Born on December 28, 1903, in Duquesne, Pennsylvania, jazz pianist Earl "Fatha" Hines became known for his innovative style. He produced some of his most notable music alongside Louis Armstrong in the late 1920s, and later became a prominent bandleader. Following a late-career resurgence in popularity, Hines played regularly until his death from a heart attack on April 22, 1983, in Oakland, California.
Earl Kenneth Hines was born on December 28, 1903, in Duquesne, Pennsylvania. His father played cornet in a local brass band, and young Hines briefly tried the instrument before learning to play piano at age 9. He turned his interest to jazz piano after three years of classical lessons, and by 15 he was leading his own trio.
Early Professional Career and Style
Hines was discovered by singer Lois Deppe, who helped the talented young pianist earn a job with Authur Rideout's orchestra. Hines later joined Deppe's Pittsburgh Serenaders, and made his recording debut with Deppe in 1922.
Hines became known for a "tricky" left hand that could play against time and deftly sway tempo before falling into line. With his right, he delivered horn-like solo lines in octaves, a technique he termed "trumpet style."
After moving to Chicago in 1923, Hines toured with Carroll Dickerson's orchestra and met an important friend and collaborator in Louis Armstrong. Hines became music director of the Louis Armstrong Stompers in 1927, and the two briefly owned a nightclub together. Although their business didn't work out, they were magic when paired on piano and trumpet, producing such notable songs as "Weather Bird," "Muggles" and "West End Blues."
Hines's works with Armstrong were part of a prolific 1928 for the pianist. He also recorded 12 unaccompanied piano solos, including "A Monday Date" and "57 Varieties," and worked regularly with Jimmie Noone's Apex Club. He celebrated his 25th birthday at the end of the year by debuting his new big band at the Grand Terrace Café.
With the Grand Terrace Café serving as his home base, Hines and his ensemble were one of the first black big bands to tour the South. He became known nationwide thanks to the growth of radio, earning the nickname "Fatha" from a disc jockey. In 1940, he scored a hit with one of his most popular songs, "Boogie Woogie on St. Louis Blues."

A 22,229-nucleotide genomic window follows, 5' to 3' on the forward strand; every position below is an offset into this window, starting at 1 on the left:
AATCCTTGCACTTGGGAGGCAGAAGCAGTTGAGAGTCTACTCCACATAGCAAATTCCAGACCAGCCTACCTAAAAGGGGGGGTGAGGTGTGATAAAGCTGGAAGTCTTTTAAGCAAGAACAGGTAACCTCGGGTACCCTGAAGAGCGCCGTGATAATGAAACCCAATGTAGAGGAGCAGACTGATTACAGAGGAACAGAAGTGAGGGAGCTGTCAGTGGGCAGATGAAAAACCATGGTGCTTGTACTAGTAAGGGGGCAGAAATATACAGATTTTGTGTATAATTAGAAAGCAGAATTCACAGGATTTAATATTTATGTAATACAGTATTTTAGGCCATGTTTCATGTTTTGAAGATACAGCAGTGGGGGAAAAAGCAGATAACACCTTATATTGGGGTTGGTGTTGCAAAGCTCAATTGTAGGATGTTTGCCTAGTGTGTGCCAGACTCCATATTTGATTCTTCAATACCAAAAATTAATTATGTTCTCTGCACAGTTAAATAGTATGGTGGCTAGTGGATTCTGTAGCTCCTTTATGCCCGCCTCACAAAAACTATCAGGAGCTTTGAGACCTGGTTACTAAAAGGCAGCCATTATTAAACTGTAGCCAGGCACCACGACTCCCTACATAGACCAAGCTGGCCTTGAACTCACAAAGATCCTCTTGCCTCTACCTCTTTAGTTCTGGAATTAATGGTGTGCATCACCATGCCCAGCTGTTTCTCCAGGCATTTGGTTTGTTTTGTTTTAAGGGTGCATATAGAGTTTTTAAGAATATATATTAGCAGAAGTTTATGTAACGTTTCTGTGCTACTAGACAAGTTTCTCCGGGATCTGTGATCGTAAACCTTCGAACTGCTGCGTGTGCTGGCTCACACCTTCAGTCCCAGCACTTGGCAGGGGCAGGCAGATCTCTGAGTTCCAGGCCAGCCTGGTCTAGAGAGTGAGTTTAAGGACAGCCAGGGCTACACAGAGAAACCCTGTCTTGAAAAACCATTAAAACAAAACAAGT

Hines performed with such acclaimed sidemen as Budd Johnson and Billy Eckstine, and later with Dizzy Gillespie, Charlie Parker and Sarah Vaughan. He proved capable of shifting with the times as a bandleader, incorporating the elements of early be-bop with Gillespie and Parker.
After breaking up his orchestra at the end of 1947, Hines reunited with an old bandmate as part of the Louis Armstrong All-Stars for three years.
Late Career and Death
Hines led a series of smaller groups after leaving Armstrong, primarily serving as leader of a Dixieland band in the 1950s. He went on tour in Europe with a group that included trombonist Jack Teagarden in 1957, but faded into obscurity as the new decade rolled in.
After critic Stanley Dance talked Hines into performing a couple of concerts at the Little Theatre in New York in 1964, the veteran jazz great enjoyed a resurgence in popularity. He was elected a member of Downbeat magazine's jazz hall of fame in 1965, and the following year was part of a Unites States-sponsored tour in the Soviet Union.
Hines led his own small band into the 1980s and continued to perform regularly throughout the country. He delivered his final concert just weeks before his death from a heart attack in Oakland, California, on April 22, 1983.
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